To answer these questions, let’s first break the ice for containerization and why there is a need for Containers. Container technology was introduced back in 2006 — even before the preparations were done for running containers.
What initiated containerization? Virtualization technology has been in existence for long time and is pretty much mature.
It’s true that Virtual machines (VM) are good options and have been used a lot, especially in cloud development and cloud applications/infrastructure, but there were gaps which were identified with growth in market needs. Listed are some of the gaps that led to the invention of containers and containerization:
- Failover. VMs are not able to really deliver high SLA for failover. For every failing VM, a complete virtualized machine has to be built (install the operating system, configure the network and install the application above it as well as configuring it).
While we do have some solutions today for limiting this gap but they are not fully closed especially if the SLA to be delivered for an Application is high as 99.99.
- Complexity of the solution. A VM is still a VM; it has a rich operating system, so it is expected that it will be much complex to install drivers, configure security and install/deploy application above it.
- You might ask, “Why does complexity matter?” Complexity always matters as it highly impacts cost, maintenance, upgrades and the service delivered by the solution.
- Cost of horizontal scaling and limitation of the vertical scaling. Another question you might ask is “Why do we need scaling? Let’s just do the planning of the resources ahead of time.” True, you can plan for all the possible resources ahead, but you will cost a lot – really a lot – with no benefit and no revenue. For example let’s check out, LinkedIn, Facebook, Twitter, or any other social platform. If all these social platforms prepare for the worst case scenario, so that the service is never down and always serving their clients, they would need to provision resources for all humans living on earth getting accessing their networks at the same exact time. That’s a lot of money, especially if you have variable load in the equation. So the answer then is scaling, adding just the required resources when there is a load introduced which cannot be delivered by the current provisioned resources.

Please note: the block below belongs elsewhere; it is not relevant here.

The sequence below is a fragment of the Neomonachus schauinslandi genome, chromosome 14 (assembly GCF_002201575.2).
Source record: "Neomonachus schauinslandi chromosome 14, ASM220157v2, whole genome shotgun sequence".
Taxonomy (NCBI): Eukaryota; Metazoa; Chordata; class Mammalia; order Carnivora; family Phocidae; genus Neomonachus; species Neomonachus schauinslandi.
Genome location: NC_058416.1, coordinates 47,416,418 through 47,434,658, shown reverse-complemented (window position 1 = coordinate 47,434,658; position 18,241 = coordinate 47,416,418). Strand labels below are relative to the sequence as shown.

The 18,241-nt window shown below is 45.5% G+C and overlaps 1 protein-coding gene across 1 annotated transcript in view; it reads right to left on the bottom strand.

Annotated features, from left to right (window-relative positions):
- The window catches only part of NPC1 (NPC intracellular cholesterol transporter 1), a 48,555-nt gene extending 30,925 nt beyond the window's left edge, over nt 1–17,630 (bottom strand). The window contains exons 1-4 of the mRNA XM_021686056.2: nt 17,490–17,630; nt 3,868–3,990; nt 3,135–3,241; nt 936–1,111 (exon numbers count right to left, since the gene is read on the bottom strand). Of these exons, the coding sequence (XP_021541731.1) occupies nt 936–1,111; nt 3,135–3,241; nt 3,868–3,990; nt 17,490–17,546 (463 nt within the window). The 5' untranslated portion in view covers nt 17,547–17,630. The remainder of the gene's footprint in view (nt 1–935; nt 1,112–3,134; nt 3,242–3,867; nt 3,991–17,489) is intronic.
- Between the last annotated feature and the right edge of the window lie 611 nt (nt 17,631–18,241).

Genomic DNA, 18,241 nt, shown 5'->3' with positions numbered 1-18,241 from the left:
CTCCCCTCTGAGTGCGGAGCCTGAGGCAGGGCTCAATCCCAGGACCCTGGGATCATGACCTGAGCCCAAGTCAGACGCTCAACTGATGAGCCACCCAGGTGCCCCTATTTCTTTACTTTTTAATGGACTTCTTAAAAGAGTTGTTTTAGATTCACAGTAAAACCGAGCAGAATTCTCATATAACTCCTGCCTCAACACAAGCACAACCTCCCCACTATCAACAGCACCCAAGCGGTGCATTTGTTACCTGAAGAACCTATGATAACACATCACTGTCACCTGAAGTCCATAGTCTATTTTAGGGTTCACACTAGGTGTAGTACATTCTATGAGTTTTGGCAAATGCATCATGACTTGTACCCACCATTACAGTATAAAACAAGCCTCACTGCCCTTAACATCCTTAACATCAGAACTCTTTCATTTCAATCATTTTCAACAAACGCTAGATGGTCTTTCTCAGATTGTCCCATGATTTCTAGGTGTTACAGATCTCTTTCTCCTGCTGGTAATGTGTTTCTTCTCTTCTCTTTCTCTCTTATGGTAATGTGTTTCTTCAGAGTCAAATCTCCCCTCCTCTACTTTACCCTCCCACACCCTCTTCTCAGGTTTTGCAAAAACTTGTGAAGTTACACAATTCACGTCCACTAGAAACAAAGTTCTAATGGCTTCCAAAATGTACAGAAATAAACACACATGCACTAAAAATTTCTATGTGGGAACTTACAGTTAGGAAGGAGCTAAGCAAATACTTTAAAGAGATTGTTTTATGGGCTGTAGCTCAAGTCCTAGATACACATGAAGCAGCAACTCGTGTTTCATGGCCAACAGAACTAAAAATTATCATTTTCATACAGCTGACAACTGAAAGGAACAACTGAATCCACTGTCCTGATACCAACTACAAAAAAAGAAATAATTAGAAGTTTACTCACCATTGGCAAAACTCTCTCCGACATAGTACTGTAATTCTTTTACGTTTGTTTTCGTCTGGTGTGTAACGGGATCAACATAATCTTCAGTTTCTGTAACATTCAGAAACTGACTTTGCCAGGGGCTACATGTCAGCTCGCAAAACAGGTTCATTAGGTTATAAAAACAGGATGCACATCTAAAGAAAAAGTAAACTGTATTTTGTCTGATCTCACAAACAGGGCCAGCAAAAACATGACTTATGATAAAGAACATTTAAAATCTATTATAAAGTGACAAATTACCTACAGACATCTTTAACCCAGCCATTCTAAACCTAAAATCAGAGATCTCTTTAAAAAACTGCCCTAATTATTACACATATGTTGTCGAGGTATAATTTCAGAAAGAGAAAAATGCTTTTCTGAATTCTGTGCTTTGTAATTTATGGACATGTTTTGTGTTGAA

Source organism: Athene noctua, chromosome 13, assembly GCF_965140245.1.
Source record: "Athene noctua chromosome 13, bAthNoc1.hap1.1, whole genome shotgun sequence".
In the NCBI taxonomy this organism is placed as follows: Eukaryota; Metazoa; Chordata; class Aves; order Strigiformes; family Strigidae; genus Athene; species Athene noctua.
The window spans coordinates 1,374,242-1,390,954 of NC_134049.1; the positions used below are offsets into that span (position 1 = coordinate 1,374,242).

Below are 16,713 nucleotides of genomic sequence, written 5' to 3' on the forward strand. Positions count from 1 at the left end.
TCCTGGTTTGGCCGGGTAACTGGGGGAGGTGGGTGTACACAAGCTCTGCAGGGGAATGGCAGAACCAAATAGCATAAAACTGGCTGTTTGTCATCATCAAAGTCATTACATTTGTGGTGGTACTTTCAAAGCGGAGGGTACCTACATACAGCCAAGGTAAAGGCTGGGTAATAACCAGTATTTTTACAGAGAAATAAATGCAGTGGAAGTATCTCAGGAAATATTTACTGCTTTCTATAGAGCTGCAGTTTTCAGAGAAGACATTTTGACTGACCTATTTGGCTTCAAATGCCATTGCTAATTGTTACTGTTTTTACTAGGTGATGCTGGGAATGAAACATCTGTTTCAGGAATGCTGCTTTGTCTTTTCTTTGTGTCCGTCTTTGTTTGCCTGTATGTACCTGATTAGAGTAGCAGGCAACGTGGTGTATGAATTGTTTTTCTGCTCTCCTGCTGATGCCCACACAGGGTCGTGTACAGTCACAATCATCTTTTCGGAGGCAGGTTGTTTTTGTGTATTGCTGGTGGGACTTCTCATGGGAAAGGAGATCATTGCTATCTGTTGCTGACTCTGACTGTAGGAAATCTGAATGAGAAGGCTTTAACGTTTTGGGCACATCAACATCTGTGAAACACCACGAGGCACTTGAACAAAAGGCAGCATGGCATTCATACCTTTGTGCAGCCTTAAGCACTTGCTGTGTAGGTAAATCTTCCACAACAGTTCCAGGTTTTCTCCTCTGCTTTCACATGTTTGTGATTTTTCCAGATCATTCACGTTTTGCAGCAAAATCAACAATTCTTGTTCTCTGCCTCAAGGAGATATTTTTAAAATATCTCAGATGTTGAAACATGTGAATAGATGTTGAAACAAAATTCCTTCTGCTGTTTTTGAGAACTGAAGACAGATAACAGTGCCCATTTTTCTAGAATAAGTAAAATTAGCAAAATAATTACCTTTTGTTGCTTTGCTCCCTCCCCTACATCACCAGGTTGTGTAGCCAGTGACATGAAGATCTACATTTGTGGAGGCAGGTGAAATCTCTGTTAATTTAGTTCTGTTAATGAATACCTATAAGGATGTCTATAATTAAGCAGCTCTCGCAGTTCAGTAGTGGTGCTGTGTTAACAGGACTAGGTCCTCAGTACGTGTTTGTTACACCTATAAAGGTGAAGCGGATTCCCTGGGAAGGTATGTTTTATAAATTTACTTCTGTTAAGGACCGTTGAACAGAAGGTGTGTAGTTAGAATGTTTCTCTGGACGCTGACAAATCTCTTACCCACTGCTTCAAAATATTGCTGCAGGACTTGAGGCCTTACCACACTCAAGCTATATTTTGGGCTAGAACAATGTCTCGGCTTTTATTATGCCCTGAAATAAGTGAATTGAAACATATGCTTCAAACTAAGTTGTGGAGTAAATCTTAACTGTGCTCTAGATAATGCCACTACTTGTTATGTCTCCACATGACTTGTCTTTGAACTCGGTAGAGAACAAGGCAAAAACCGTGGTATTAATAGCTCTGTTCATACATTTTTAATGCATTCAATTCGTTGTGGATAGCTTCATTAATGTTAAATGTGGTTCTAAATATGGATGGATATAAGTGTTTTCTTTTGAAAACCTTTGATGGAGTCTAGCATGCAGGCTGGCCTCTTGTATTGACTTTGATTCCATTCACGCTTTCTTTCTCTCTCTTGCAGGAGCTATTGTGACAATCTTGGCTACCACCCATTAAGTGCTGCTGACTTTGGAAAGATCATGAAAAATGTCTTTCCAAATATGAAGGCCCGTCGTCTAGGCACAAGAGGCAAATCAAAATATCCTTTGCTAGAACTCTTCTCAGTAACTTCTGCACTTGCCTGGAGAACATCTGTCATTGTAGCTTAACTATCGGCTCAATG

- So now you’re probably asking, “But how is that really linked to VM, VMs should resolve that easily?” The short answer to that question is no. VMs are built on the concept of monolithic applications. Monolithic applications are not as granular, so when there is a need to scale horizontally we would to add a completely new VM with the full setup of the application, even though the load is one single service or a couple of modules. Bottom line here is: scaling horizontally using VMs is really expensive and not cost efficient. Remember, there is always a limit to the vertical scaling, which will vary based on the underling infrastructure and the used operating system and runtime.
- Time. Time really matters especially in cloud development and the digital era – the future of our smart world. So the question, “Will building a new VM with platform installation, application installation, its configurations (security, integration, app configurations,…) and so on, be able to deliver the expected speed required by the market?” The answer is, probably not, as a VM is still a complex and large footprint. Applying a patch, or upgrade, or even performing a restart or rebuild, of a VM is time consuming.
So do containers magically fix all the former problems?
Yes, containers introduce some principles for resolving the above issues.
First, a container is essentially a lightweight standalone application that holds all its dependencies and can run by itself. How does that resolve the former issues? Let’s take a look:
- Failover. A container has a very small footprint (this is the main of aim of containerization is to break down the solution into small chunks, let’s call those chunks Microservices (MSA)).